Are you excited to be Catholic?

“It is in the Church, in the communion with all the baptized, that the Christian fulfills his vocation.”
CCC 2030

Ben Gilmore

Beth and BenBen and Beth Gilmore have been parishioners at St. Andrew Parish for over 5 years and came into full communion with all members of this community in August of 2017.

God’s Will Be Done

God blesses us with different insights when we read very familiar scripture verses. In a recent Sunday reading, while I have read it many times, something dawned on me which I had never thought of before.

The child’s father and mother were amazed at what was said about him. . . Lk. 2:2.33

When taking Jesus to the temple for purification, an old man named Simeon approached Mary and Joseph and as he gazed at the baby said, “Now, Master, you may let your servant go in peace, according to your word, for my eyes have seen your salvation, which you prepared in sight of all the people, a light for revelation to the Gentiles, and glory for your people Israel.” Lk.2:29-32. Through the Holy Spirit, Simeon knew that he would live to see the Son of God.

When reading this I thought maybe Mary and Joseph were not only amazed, as the scripture verse above states but perhaps frightened. Two complete strangers approach them in the Temple, Simeon and later Anna and proclaim the baby as the son of God, the long awaited Madonna and ChildMessiah. Did they think that the baby’s identity was a secret and would not be revealed until he was an adult or at least not until he began his ministry.  Did they wonder how many more people know that their precious baby is the Son of God? If these two people in the Temple knew, with how many more people did God share this secret?  How would they be able to protect him?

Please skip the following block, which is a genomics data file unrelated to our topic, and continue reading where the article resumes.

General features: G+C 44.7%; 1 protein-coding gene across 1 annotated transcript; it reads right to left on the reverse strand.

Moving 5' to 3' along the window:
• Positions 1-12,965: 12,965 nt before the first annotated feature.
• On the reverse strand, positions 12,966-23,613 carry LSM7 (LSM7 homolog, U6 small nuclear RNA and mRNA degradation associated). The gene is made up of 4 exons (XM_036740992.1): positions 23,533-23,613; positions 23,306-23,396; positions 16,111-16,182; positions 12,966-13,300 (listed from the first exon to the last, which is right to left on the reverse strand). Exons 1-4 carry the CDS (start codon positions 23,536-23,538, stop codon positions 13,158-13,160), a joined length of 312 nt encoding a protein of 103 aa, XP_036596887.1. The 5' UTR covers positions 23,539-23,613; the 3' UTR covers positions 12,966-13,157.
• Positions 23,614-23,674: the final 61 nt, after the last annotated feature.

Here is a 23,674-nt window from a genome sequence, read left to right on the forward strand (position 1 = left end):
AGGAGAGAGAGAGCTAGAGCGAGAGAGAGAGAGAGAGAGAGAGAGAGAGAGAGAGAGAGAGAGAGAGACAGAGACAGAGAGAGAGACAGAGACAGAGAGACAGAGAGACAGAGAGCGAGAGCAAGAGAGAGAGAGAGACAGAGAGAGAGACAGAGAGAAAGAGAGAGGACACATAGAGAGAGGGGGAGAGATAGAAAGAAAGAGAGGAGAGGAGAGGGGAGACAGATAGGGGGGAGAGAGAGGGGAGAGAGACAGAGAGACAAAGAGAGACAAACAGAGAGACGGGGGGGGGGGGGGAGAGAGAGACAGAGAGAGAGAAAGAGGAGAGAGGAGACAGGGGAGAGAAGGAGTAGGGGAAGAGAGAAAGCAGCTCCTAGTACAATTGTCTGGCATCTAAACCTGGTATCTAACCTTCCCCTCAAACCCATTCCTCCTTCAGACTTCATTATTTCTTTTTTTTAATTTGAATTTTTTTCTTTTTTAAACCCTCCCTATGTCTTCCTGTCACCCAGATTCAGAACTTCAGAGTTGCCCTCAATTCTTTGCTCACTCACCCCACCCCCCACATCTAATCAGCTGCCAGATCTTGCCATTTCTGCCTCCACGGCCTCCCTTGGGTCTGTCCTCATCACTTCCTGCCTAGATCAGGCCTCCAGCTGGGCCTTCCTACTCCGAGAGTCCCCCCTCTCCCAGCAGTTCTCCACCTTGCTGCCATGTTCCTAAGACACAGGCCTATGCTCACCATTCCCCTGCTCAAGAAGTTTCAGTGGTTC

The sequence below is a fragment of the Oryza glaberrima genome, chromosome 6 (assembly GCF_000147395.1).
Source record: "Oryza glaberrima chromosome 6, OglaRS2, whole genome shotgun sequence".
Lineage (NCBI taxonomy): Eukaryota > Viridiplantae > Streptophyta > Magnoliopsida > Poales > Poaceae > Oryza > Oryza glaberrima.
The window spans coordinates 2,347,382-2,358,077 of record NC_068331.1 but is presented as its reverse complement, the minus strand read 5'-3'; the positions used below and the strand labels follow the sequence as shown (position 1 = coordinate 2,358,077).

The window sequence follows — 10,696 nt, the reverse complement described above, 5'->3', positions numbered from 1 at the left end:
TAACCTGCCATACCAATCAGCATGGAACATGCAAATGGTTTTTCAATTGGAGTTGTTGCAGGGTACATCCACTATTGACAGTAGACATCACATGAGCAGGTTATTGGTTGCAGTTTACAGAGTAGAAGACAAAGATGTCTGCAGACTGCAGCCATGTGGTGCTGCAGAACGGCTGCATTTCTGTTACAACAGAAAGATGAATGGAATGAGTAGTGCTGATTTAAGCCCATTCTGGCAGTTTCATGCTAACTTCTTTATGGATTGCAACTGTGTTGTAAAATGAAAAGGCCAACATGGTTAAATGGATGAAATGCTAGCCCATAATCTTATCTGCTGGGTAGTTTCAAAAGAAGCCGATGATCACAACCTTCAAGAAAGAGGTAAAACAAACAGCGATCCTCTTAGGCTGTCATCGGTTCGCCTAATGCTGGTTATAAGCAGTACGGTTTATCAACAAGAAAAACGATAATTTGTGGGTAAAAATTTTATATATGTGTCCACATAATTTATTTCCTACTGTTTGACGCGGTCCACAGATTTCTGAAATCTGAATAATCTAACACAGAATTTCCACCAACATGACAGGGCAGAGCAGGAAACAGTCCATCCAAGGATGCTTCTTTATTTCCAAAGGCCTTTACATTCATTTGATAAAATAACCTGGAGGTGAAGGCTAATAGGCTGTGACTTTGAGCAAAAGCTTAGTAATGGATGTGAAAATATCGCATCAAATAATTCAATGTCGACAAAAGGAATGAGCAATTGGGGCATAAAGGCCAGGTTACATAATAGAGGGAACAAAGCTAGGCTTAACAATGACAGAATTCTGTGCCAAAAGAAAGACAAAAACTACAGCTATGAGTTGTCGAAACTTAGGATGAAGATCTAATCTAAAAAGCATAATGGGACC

From the beginning of this pregnancy, Mary and Joseph trusted God. They did not understand but they accepted God’s plan for them and their son. They had absolute trust in God’s will. They knew that their baby would be safe because of their faith in God. Their faith led them to believe that God would provide them with the strength and the wisdom to deal with whatever came their way while raising His son.

Dear Lord, let me place my trust in you just as Mary and Joseph did. Give me a strong faith that will allow me to accept your will and not to worry about things that I have no control over. Reinforce this trust, faith and acceptance of your plan for my life.

Cathy O’Toole

The Fourth Sunday of Advent

            (This year on the Liturgical Calendar the Fourth Sunday of Advent is also Christmas Eve.  It is a compressed week.)

Last year in 2016 at this time, I was a mess.

My husband and I were running around, trying to find presents for all of our friends and family, baking cookies for the neighbors, visiting with everyone coming back to Cincinnati for the holidays, watching every Christmas movie under the sun, to make it all absolutely perfect…all while I was 3 months pregnant, exhausted and desperate for Frisch’s onion rings.

It was a weird time.

The excitement of the pregnancy made the holiday celebrations even more meaningful than usual as people expressed their joy at the soon-to-be arrival of our little one. But at the same time, my drive to make Christmas “perfect” as I had strived to do for years, made it all that much more difficult. I remember feeling paralyzed as we unearthed the Christmas decorations (multiple mounds of them), and feeling like it was just too much to try and put it all up. But I felt like I had to as I thought, “It just wouldn’t be Christmas without XYZ decoration!” And so we did all of the things that would make the season “wonderful” – wrapped all of our presents perfectly, provided the perfect side dishes for all of our family gatherings, created the most perfect card to send out, and put every ornament in a perfect place on the tree. And by January 1, we were drained.

Fast forward to 2017.

Our baby girl is now 6-months old, exploring her world and growing by leaps and bounds each day. It’s an exciting time with LOTS of firsts! But I have to say one of the most surprising things for me as a new mom is that Christmas has felt “different” this year, and not necessarily in the sense I expected. What I EXPECTED was that I would create the “perfect” Christmas for her, she would stare at our Christmas tree ornaments with wide eyes and a smile, be fascinated with a big man in a bright red suit and play with wrapping paper next to me as I meticulously covered each edge and corner of a gift. It would be like a storybook. What I GOT instead was this overwhelming feeling to protect her from the overabundance of it all.